shutterstock_95135899_smYour company has finally blossomed into more than just a “good idea” in your head, and things are up and running. Maybe you’re still in your best friends’ garage, maybe you’ve got an office, maybe you’ve even got an entire office building. Doesn’t matter, because these days, your company’s appearance is all online.

Welcome to the world of social media, where everything is all about the presentation. While there are several resources around the web that describe the value of social networking for business, this overload of information can make it difficult to determine exactly what small businesses should and shouldn’t do when engaging in social media for their brand. Let’s take a look at some social media dos and don’ts for your small business:

Get fancy with Facebook…but in moderation

Every website has its own personality. Facebook is one of the more casual outlets, but don’t abuse its light-heartedness. With 757 million daily users, Facebook is pretty evenly divided between male and female users, so there’s no need to be gender-specific when targeting certain clientele.

Although it is an extremely global company, Canada actually has the highest following of Facebook users. It’s okay to post frequently on Facebook, but make sure you space out posts every few hours, and respond to all comments – the good, the bad, and the ugly. Hashtagging is newer to Facebook, try and keep it to a maximum of one post per day. Always follow the 80/20 rule: entertain and inform first, sell second. Speak in the first person plural when advertising your brand and stay engaged with fans on a personal level – make them feel special!

Tweet your heart out… but don’t share too much

Twitter, on the other hand, caters a little more to mass-audience posts and mass-audience followings. It’s less popular than Facebook with 46% of users using Twitter only once a day, but it is the mecca for hashtags. Just remember #too #many #are #really #annoying #and #way #too #distracting. Don’t use Twitter for personal information. No one cares what you ate for lunch. But use it to personalize your company. Try not to use all 140 characters. Give people some room to retweet you and respond. Keep your conversations short, and your responses even shorter.

Tip a hat to Google Plus

Google Plus is even more formal, but also more exclusive. You can write a post only for targeted groups you are trying to reach, but make sure that you +mention who you want to include first. Use “hat tips” H/T when sharing other people’s work, and if you share a post, always add your own opinion first. Share valuable information, and keep people included always.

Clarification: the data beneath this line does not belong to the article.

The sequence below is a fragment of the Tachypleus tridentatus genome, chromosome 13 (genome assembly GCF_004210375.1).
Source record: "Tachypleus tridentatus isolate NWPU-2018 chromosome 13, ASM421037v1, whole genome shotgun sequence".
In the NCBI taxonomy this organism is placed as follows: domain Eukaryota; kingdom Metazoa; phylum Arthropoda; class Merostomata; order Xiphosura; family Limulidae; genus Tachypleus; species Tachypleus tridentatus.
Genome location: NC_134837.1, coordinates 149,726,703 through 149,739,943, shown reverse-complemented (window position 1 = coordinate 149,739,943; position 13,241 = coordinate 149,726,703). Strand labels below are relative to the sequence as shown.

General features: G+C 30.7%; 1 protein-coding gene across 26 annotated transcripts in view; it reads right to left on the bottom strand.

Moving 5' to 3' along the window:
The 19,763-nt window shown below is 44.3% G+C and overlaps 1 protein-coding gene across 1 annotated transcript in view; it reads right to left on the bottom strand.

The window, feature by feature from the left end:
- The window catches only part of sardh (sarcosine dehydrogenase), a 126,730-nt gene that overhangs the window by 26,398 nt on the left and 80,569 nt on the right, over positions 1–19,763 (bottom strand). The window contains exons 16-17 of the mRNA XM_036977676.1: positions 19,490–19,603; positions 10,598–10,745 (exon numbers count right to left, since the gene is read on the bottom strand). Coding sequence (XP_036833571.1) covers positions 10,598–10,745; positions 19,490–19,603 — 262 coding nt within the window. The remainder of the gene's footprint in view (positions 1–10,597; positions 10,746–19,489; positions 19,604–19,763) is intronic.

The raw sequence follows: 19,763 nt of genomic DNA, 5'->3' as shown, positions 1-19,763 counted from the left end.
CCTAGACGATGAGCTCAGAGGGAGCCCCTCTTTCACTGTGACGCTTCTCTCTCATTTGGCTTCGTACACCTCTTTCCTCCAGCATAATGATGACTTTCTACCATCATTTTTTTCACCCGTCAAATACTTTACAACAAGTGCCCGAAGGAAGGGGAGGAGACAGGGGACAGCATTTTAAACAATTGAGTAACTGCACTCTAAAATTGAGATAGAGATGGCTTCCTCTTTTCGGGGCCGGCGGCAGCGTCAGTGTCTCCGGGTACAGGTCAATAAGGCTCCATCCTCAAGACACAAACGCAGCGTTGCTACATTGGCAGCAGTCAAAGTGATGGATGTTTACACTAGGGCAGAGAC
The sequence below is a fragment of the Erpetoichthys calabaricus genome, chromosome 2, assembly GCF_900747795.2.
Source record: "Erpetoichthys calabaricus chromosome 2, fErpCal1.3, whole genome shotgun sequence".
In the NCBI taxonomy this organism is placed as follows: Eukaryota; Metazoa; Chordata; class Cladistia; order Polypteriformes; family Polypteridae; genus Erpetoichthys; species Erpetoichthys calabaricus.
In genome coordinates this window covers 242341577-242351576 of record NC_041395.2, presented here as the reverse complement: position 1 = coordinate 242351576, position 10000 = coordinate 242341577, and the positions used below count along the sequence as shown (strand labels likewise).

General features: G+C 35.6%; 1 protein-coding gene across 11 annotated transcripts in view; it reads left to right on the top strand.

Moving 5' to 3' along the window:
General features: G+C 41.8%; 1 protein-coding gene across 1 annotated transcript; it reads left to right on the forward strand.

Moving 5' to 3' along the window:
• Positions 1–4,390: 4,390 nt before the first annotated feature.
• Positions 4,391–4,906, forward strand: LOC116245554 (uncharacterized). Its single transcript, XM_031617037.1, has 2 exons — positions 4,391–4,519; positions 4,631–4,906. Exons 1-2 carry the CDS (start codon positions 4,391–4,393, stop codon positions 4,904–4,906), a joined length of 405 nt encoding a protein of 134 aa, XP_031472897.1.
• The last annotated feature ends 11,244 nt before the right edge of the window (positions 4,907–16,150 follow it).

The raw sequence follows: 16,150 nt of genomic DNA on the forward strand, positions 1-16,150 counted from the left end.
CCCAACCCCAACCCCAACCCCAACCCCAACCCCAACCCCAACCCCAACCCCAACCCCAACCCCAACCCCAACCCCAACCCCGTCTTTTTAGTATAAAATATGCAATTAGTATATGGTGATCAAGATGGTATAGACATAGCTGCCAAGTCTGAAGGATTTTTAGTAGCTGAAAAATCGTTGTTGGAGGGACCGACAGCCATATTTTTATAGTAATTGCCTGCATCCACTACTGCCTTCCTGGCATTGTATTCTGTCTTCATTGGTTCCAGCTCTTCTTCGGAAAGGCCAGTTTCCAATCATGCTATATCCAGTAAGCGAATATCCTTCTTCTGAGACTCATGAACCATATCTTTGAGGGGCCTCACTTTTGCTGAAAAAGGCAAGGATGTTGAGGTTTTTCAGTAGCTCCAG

Sport your professionalism on Linkedin

Even more formal than Google Plus is LinkedIn, the “professional” network for both businesses and individuals. When using LinkedIn, you definitely want to keep your posts professional and industry-related. Whenever you’re adding someone, personalize the connection with a note telling them why you’re connecting. Once connected, send a carefully written “welcome” message to solidify the relationship. Make sure never to send mass requests, and never add people you don’t know. Don’t accept people who seem to be doing this either – you don’t want a pesky fish in your pool. Use groups as a place to transmit information about your company, but don’t promote.

Pique interest with pictures

And finally, the last two that never get as much attention as they should: Pinterest and Instagram. They are equally casual, but very different. With Instagram, use hashtags with photos, but don’t be too pushy when asking people to follow your hashtag campaign. Let them come to you. Don’t overdose on photos, one or two a day is plenty. Keep your posts clean and appropriate. With Pinterest, always link back to the original source and make sure to give credit. For both: don’t use images that are irrelevant or ugly. You want to be eye-catching, attention-grabbing and aesthetically pleasing. Tell your company’s narrative.

So before you start posting your company’s success online, keep these important tips in mind!

Hilary Smith is an online writer and business journalist from Chicago, Illinois. In addition to covering the many aspects that make a successful brand, her writing also covers entrepreneurship, small business, unified communications, and globalization. Connect with her on Google Plus today. 

Comments

  1. I think for my business, it’s a little bit off limit if I will engage into online marketing since majority of my clients have no access to Internet. Our place is not that of advanced in technology as to speak. If possible, I would like to seek for help on how to successfully deal with my local clients.
    I am a one man technician, that sometimes having so much work to deal with which I can not afford to pay for somebody to assist in this lesson. I now try and cut down on the calls received just to be able transition into next day service calls.

    Like I mentioned in my previous post, I am new to this and I don’t want to let it go out of my hand.

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